Alone Together in an Age of Social Distancing

Peritz, David
Political Science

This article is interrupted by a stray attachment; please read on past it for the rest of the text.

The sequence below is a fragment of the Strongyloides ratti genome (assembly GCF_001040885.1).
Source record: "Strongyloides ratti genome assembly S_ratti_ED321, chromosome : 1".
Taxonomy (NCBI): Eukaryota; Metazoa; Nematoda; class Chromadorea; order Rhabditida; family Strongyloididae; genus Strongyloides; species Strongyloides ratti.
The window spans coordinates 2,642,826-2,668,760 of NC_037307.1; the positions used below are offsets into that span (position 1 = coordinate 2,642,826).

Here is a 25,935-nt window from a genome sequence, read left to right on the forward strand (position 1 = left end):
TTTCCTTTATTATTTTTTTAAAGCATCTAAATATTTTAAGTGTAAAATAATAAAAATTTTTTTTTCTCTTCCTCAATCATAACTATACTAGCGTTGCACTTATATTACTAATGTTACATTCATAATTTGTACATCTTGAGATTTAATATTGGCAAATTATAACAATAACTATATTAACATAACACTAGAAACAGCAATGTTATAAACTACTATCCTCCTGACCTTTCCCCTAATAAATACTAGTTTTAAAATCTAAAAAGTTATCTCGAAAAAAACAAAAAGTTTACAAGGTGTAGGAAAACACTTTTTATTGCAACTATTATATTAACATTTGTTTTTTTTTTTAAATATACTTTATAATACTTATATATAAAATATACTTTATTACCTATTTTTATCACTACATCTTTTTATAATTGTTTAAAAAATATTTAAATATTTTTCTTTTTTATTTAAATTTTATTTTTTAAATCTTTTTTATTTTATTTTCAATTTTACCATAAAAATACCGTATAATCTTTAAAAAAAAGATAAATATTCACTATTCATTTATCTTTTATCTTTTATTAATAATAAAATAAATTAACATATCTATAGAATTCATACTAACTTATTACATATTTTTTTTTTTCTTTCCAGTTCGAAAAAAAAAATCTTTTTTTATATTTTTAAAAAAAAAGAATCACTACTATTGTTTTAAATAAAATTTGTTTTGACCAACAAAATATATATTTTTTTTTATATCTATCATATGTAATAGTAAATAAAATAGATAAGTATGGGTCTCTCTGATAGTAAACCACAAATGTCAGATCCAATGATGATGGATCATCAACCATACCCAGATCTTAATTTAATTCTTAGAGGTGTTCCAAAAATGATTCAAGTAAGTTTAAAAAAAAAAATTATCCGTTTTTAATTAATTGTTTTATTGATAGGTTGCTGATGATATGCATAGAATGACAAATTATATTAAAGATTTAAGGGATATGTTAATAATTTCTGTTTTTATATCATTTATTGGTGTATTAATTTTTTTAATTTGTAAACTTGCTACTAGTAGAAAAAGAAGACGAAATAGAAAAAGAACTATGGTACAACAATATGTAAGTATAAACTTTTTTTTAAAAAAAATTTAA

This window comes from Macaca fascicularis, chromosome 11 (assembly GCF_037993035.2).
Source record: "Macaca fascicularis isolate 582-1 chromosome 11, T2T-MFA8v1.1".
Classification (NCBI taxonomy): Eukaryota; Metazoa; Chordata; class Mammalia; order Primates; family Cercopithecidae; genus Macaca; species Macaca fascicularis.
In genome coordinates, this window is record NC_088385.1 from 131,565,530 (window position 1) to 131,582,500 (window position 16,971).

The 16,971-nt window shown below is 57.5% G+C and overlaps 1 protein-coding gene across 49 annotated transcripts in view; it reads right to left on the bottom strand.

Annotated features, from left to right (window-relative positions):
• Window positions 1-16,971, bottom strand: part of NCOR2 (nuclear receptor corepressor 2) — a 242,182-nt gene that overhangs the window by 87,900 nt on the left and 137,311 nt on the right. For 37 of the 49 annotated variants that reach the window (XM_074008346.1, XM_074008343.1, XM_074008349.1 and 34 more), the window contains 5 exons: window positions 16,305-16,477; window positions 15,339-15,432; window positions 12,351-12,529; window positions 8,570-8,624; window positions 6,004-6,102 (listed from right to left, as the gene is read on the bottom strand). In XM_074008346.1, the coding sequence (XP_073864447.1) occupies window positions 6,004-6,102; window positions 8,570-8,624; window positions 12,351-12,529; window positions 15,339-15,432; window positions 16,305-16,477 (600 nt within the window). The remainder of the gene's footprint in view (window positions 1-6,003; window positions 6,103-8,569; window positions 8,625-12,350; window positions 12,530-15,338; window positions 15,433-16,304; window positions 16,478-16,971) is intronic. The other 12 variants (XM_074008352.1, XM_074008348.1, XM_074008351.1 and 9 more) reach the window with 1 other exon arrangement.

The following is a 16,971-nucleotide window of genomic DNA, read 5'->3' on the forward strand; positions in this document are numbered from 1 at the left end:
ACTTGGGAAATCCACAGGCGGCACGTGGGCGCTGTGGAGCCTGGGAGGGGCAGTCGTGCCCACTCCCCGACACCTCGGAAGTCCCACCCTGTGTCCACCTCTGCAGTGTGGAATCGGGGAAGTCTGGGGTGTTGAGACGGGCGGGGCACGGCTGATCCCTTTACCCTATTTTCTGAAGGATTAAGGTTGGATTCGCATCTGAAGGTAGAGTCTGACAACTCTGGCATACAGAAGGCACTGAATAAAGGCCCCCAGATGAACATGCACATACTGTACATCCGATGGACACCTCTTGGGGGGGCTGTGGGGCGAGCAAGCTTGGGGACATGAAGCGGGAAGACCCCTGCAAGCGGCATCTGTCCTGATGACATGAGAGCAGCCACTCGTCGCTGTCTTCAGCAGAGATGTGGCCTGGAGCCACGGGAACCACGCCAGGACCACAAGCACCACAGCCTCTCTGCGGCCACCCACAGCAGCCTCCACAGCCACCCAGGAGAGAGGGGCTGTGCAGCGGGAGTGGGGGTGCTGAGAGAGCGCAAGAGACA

The coronavirus pandemic dramatically accelerated an epochal transition in human culture that was already well under way. Human association, from the elaborate ceremonies of flirtation, though religious observance, to mundane work and arcane legal proceedings--conducted exclusively in face-to-face, in person settings for most of the history of the species--is migrating into virtual environs opened up by digital media. We were already navigating a brave new world with an enormous increase in the availability and sophistication of personal computing devices and the integration of connectivity into more and more everyday objects: a world where technological change occurs so fast that it is often hard to even keep track of what the latest applications do—and do to us. Then the pandemic hit, and self-preservation directed that we shelter in place and practice the art of social isolation. To maintain the vestiges of social connectivity, we have been forced to rely on Facebook, Zoom, email, and text messages. Now as never before, technology touches almost everyone and modifies nearly every aspect of human life. In this course we will focus on recent technological innovations, especially social media, the internet of things, the sharing economy, and the management of many activities of everyday life by programs and applications. We will evaluate their implications for some of the most durable and precious aspects of human life, including our identities and social relations, privacy and politics, work and equality, always focusing not only on technology but also its evaluation. Ultimately, we will aim to ascertain whether we can use the possibilities this technology contains to make ourselves and our world better—and, if so, how? This course does not assume a technical background: new technologies are explained as they are introduced, and the focus is on the lasting ethical and philosophical issues these technologies raise.